- Set to face increased demand for housing, water, food, education and infrastructure
- Population projected to increase to 25mn by 2042
- Child population estimated to have increased to 5.3mn by 2017 from 5.1mn in 2012
- For next 10 to 20 years child birth rate to remain static
- Increase in younger population to put pressure on govt. labour force
- Inward migration due to large-scale infrastructure projects to add to burden
By Nishel Fernando
Sri Lanka is set to face higher demand for housing, health, food, education, employment, energy, water, transportation and infrastructure amid unexpected growth in population driven by a significant upturn in recent fertility rates and anticipated inward migration.
Participating in the Annual Sessions of the Sri Lanka Economic Association last week, leading demographist and University of Colombo Emeritus Professor of Demography, Prof. W. Indralal De Silva said Sri Lanka’s population is projected to increase to 25 million by 2042 and will reach 26 million by 2060s mainly due to a significant upturn in fertility rates.
“Along with the fertility increase, child population will increase from 5.1 million in 2012 to 5.3 million by 2017, and for the subsequent 10 to 20 years it would remain fairly static,” he said.
He pointed out that the increase in younger population would generate pressure on the government and the labour force as overall dependency will increase significantly.
According to De Silva, labour migration has also significantly declined in recent years and it is expected to further decline, creating more demand for housing, health, food, water etc.
“Few years back, annual departures were over 300,000 from the country, but it has now declined to 220,000-240,000. The number will further decline significantly in coming years.”
In addition, he remarked that inward migration would significantly increase as mega development projects such as Colombo Port City (CPC) are taking off.
He claimed that CPC alone is projected to bring over 100,000 migrant workers into the country, where the majority are expected reside within CPC and Colombo municipality area.
“It’s extremely difficult to find out what the real activities are going to be and also how much residential facilities will be required. Some of the Chinese workers will also be coming with their families,” he said.
He further estimates that nearly 40,000 migrant workers are already in the country, both legally and illegally, and are employed in various sectors from construction to agriculture.
Elaborating on the implications from a significant growth in population, De Silva said, “A significant growth in the population in Sri Lanka would create serious implication of economic and social at serious levels in coming decades.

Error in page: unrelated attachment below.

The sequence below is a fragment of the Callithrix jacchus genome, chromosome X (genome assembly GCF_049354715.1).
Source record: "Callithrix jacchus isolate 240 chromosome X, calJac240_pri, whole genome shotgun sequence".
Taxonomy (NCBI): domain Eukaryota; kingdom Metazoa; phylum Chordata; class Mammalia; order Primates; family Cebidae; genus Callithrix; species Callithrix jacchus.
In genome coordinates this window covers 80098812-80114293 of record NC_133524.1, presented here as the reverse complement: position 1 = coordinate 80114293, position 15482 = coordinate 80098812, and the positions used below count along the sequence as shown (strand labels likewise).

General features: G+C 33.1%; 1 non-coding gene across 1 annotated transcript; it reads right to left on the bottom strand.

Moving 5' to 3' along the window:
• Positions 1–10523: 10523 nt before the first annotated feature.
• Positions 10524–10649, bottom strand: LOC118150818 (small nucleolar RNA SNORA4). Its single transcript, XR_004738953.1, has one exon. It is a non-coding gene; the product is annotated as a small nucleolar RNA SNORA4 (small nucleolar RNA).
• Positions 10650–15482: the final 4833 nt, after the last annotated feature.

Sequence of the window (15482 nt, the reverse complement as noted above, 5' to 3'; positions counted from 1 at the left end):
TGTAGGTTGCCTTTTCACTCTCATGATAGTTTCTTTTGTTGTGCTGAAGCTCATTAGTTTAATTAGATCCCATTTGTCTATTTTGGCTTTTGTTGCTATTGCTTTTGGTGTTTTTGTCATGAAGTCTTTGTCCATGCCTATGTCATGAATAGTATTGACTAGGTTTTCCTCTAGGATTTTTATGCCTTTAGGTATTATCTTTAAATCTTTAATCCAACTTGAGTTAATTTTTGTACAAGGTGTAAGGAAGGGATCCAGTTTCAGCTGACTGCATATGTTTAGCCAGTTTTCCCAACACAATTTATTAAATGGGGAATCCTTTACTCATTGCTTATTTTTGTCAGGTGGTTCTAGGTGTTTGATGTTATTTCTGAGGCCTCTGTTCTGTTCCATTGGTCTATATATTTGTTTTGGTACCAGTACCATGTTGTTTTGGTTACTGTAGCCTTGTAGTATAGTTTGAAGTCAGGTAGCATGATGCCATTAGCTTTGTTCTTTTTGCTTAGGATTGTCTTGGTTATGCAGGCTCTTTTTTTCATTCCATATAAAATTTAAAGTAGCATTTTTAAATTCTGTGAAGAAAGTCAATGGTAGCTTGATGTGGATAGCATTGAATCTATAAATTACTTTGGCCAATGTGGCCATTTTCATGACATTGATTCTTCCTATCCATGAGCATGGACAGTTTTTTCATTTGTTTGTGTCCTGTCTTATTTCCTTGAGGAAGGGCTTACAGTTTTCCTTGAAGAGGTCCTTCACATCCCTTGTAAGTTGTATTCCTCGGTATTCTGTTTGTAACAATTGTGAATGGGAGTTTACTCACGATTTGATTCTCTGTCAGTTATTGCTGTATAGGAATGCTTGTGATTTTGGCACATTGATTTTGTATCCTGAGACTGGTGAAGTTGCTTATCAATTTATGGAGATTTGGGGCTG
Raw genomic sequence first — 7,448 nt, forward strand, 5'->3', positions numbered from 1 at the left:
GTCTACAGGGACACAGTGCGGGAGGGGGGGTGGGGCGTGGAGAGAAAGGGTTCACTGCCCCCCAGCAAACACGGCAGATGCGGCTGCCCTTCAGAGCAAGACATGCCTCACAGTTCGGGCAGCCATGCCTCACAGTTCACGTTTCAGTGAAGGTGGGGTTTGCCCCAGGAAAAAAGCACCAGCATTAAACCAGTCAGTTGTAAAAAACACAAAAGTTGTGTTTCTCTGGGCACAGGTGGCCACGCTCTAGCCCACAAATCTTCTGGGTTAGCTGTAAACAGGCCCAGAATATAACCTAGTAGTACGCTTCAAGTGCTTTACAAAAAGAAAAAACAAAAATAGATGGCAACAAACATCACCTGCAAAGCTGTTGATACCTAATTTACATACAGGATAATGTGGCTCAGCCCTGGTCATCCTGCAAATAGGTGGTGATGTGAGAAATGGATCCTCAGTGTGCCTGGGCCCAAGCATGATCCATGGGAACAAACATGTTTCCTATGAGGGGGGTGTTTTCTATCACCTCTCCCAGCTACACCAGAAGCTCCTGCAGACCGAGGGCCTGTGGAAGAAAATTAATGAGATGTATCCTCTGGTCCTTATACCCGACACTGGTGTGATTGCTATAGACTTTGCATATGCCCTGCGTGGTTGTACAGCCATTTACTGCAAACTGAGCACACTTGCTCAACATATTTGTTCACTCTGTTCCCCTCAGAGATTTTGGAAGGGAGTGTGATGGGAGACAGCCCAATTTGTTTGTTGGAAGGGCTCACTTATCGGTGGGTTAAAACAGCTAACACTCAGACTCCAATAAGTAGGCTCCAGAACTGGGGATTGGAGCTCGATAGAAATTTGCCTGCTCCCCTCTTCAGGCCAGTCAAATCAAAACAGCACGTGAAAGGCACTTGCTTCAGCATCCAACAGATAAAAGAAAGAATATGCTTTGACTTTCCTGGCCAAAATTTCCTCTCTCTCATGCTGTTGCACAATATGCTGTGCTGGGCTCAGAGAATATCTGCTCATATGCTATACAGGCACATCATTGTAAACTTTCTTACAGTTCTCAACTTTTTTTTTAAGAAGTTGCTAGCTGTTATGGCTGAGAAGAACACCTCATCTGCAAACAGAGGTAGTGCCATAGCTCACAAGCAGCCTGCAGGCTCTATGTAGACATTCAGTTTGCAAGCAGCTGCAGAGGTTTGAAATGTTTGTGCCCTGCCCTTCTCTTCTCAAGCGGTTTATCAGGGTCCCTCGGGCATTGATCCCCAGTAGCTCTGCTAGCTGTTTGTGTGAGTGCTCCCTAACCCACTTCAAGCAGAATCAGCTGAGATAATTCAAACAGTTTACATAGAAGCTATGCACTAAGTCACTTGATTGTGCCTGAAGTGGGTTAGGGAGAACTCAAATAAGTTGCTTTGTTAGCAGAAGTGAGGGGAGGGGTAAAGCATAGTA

“All these issues are expected to impact implicitly and explicitly on the socio-economic progress of the nation. Along with the rapid aging process, the unexpected fertility upturn would generate more pressure on the working population and the State.”
De Silva emphasised that the congested towns as well as air and water pollution have become increasingly frequent in the country, in addition to environmental degradation.
He suggested that Sri Lanka should be looking into policies such as increasing the retirement age in order to reduce the burden on the labour force and government, as the population of over 60 is projected to reach 23.8 percent of the overall population by 2032 from current 15 percent despite the increase in the young population, which has nevertheless eased off rapid ageing.
“The retirement age of the ageing needs to be increased, because a female even after 60 years of age, can live another 22 years on average while a male above 60 years can live another 17 years. Therefore, the retirement age needs to be increased in coming years,” he stressed.
Although the demographic dividend or demographic bonus where the working-age population is larger than the non-working-age share of the population will be available for few more years due to the unexpected upturn in fertility rates, he pointed out that successive governments which ruled the country have failed to capitalise on it.
Sri Lanka’s working-age population exceeded the non-working-age share of the population in 1991. According to De Silva’s projection, the demographic dividend would be available until 2034 in standard definition (15-64 years) while in terms of alternative definition (15-59 years) would be available until this year.
However, he stressed that Sri Lanka in fact missed the bus as the best part of the labour dividend has already disappeared.
Explaining the possible reasons behind the unexpected upturn in fertility rates, he said that a considerable share of the population in post-war Sri Lanka has become really concerned about their share in the population, which has pushed fertility rates.
Moreover, other factors such as the decrease of age of marriage and increase of remarriage rate, withdrawal of abortion service and weakening of contraceptive delivery services, stagnation of female labour force participation, increase of employment rate, treatment for sub fertility and impact of Tsunami and other factors led females to have more children.
De Silva pointed out that the median age of marriage has fallen to the lowest since 1970 for both males and females to 27.2 and 23.4 respectively, while contraceptive use among married women has fallen to 64.6 percent in 2016 from the peak of 70.2 percent in 2006-2007 period.
He averred that political stability, savings and investment, knowledge economy and the government’s commitment to reduce corruption are crucial to achieve an economic take-off from the demographic dividend, as seen in countries such as India, China and South Korea.